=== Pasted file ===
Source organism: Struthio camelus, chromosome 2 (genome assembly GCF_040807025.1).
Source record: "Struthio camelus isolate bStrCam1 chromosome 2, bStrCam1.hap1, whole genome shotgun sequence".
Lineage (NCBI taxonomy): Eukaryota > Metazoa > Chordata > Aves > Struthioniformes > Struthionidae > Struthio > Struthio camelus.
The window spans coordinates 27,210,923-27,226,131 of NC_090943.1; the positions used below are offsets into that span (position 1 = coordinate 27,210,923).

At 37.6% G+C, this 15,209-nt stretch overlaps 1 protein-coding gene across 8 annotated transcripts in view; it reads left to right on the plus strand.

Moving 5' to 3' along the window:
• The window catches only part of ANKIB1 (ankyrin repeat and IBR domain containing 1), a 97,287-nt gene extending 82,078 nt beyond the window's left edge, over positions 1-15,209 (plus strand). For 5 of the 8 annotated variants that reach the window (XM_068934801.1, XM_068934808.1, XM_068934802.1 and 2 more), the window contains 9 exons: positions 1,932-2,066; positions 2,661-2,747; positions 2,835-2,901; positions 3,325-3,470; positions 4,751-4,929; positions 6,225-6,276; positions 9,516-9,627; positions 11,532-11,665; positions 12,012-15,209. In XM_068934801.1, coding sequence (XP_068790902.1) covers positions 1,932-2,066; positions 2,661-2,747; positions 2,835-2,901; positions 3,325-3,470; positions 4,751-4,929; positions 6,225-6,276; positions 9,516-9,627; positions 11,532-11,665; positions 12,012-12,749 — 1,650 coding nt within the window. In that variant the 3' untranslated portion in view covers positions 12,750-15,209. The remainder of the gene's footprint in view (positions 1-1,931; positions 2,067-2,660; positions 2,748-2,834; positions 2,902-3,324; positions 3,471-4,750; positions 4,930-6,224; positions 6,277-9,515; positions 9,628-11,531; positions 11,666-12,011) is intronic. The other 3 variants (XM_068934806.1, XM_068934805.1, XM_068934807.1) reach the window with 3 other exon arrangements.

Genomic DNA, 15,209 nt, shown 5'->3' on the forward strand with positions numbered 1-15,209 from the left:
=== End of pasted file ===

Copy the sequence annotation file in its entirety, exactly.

Source organism: Struthio camelus, chromosome 2 (genome assembly GCF_040807025.1).
Source record: "Struthio camelus isolate bStrCam1 chromosome 2, bStrCam1.hap1, whole genome shotgun sequence".
Lineage (NCBI taxonomy): Eukaryota > Metazoa > Chordata > Aves > Struthioniformes > Struthionidae > Struthio > Struthio camelus.
The window spans coordinates 27,210,923-27,226,131 of NC_090943.1; the positions used below are offsets into that span (position 1 = coordinate 27,210,923).

At 37.6% G+C, this 15,209-nt stretch overlaps 1 protein-coding gene across 8 annotated transcripts in view; it reads left to right on the plus strand.

Moving 5' to 3' along the window:
• The window catches only part of ANKIB1 (ankyrin repeat and IBR domain containing 1), a 97,287-nt gene extending 82,078 nt beyond the window's left edge, over positions 1-15,209 (plus strand). For 5 of the 8 annotated variants that reach the window (XM_068934801.1, XM_068934808.1, XM_068934802.1 and 2 more), the window contains 9 exons: positions 1,932-2,066; positions 2,661-2,747; positions 2,835-2,901; positions 3,325-3,470; positions 4,751-4,929; positions 6,225-6,276; positions 9,516-9,627; positions 11,532-11,665; positions 12,012-15,209. In XM_068934801.1, coding sequence (XP_068790902.1) covers positions 1,932-2,066; positions 2,661-2,747; positions 2,835-2,901; positions 3,325-3,470; positions 4,751-4,929; positions 6,225-6,276; positions 9,516-9,627; positions 11,532-11,665; positions 12,012-12,749 — 1,650 coding nt within the window. In that variant the 3' untranslated portion in view covers positions 12,750-15,209. The remainder of the gene's footprint in view (positions 1-1,931; positions 2,067-2,660; positions 2,748-2,834; positions 2,902-3,324; positions 3,471-4,750; positions 4,930-6,224; positions 6,277-9,515; positions 9,628-11,531; positions 11,666-12,011) is intronic. The other 3 variants (XM_068934806.1, XM_068934805.1, XM_068934807.1) reach the window with 3 other exon arrangements.

Genomic DNA, 15,209 nt, shown 5'->3' on the forward strand with positions numbered 1-15,209 from the left: